Harris Publishing, Inc. has been in the magazine business for 30 years, rich experience is what we are bringing to this magazine and this market. We are excited to get to know each of you and your needs and match those needs up with infor­mative articles. We are also excited to work with play­ground manufacturers of all types and sizes-from tradi­tional playgrounds, to spray grounds, to soft-contained play structures. We intend to cover it all. We also intend to keep you up to date on all the rules and regulations that go along with buying, installing and maintaining a playground­ and we will do so in lay­man's terms.

It's only appro­priate then, that this inaugural issue focuses on the new ADA (Americans with Disabilities Act) guidelines just released, and that many of the articles herein are focused around accessibility issues for those who are wheelchair bound. Six times a year, every word of every sentence of every article will be 110 percent focused on helping you be a better playground steward. No other publica­tion can promise that. Today when I visit my recess stomping grounds, it's to visit my 7-year-old daughter, who now attends Ammon Elementary. Gone are the towering monkey bars, the eagle's nest and the rickety old swings. Gone too is the exposed Ammon clay. In their place; new, safe, modern equipment that makes me want to play again-to cap­ture that which I have missed. But more than that, which I have an inner peace. My children simply won't have to face the same fears I did as a child. They can look on a play structure with desire, not angst. For that, I am jealous. The transformation that has taken place at my ele­mentary alma mater within this short generation gap is the exact transformation that we would like to see occur everywhere. As we let children be our guides, I am sure it's a goal well within our reach.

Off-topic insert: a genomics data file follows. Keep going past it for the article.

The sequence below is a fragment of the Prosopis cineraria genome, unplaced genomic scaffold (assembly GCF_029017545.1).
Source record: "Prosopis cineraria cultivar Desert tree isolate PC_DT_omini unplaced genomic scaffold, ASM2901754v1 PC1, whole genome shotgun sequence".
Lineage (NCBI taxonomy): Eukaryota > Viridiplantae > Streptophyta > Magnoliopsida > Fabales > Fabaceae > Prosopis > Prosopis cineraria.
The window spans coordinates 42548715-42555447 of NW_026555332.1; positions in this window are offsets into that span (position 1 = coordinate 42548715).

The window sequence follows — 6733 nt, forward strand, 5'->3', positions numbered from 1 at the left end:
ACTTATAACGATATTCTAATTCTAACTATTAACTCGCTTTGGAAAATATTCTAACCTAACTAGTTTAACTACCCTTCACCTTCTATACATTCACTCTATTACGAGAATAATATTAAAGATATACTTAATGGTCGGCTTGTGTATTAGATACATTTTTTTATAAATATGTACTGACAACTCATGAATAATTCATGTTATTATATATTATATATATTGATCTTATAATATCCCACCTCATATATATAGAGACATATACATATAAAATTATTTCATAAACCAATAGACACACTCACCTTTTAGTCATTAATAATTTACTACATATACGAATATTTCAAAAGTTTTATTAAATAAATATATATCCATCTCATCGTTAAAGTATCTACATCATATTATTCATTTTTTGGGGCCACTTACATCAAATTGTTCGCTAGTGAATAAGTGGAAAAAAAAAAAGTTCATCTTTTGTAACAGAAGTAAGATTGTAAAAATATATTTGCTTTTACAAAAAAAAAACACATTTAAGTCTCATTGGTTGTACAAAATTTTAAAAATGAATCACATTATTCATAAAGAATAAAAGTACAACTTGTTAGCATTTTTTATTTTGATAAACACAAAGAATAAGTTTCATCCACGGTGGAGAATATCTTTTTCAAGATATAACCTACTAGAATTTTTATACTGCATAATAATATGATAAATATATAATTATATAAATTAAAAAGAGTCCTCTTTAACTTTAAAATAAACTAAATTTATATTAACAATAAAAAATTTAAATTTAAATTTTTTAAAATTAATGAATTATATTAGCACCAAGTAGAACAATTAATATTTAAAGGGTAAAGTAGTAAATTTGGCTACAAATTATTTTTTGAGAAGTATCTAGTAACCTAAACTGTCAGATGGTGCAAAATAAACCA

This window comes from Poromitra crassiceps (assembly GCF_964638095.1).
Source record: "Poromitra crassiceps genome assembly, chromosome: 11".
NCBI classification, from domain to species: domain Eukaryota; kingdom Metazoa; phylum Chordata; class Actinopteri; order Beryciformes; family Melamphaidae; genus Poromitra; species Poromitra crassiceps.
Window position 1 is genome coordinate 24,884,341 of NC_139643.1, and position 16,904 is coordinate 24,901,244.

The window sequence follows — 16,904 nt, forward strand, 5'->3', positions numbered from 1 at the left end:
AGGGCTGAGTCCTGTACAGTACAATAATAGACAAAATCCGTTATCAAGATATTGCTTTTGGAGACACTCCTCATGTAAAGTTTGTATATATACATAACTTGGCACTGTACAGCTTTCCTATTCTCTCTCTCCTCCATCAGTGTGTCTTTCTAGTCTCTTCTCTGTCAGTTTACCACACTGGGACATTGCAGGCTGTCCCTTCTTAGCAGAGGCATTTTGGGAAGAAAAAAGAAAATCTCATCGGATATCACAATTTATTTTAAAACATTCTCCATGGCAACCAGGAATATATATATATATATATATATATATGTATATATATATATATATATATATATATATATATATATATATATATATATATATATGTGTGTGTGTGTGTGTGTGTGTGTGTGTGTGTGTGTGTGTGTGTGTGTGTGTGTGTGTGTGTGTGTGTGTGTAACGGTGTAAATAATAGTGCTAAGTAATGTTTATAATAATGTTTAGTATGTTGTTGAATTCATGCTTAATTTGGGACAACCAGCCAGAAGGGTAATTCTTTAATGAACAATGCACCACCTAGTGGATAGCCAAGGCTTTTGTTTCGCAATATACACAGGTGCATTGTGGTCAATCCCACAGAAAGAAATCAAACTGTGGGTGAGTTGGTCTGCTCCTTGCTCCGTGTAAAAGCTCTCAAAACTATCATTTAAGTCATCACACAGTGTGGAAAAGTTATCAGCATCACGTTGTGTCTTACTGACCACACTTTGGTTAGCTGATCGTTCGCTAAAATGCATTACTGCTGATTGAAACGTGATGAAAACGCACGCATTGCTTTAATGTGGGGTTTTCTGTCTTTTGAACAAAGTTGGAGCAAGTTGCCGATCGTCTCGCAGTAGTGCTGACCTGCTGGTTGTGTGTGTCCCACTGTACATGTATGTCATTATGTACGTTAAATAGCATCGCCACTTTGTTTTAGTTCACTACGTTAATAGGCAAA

In This Issue...

Playground accessibility
By: Jeff Hunter
There’s a big difference between the joy that can be found in a winter wonderland and at a winter playground, especially in Idaho.
When undertaking a new playground project, consider the following four, interconnected steps: Funding and Project Criteria, Playground Design and Equipment Selection, Playground Construction, and Playground Maintenance. They are all vital to the safety, durability and proper use of a playground. To...
The Best Playground
By: Monty Christiansen
There have been two inquires that regularly appear in my e-mail from people around the country who are concerned about playground development and management. These, simply stated, are “what is the best playground we can build?” and “how can we provide the most play value in our playground?” These...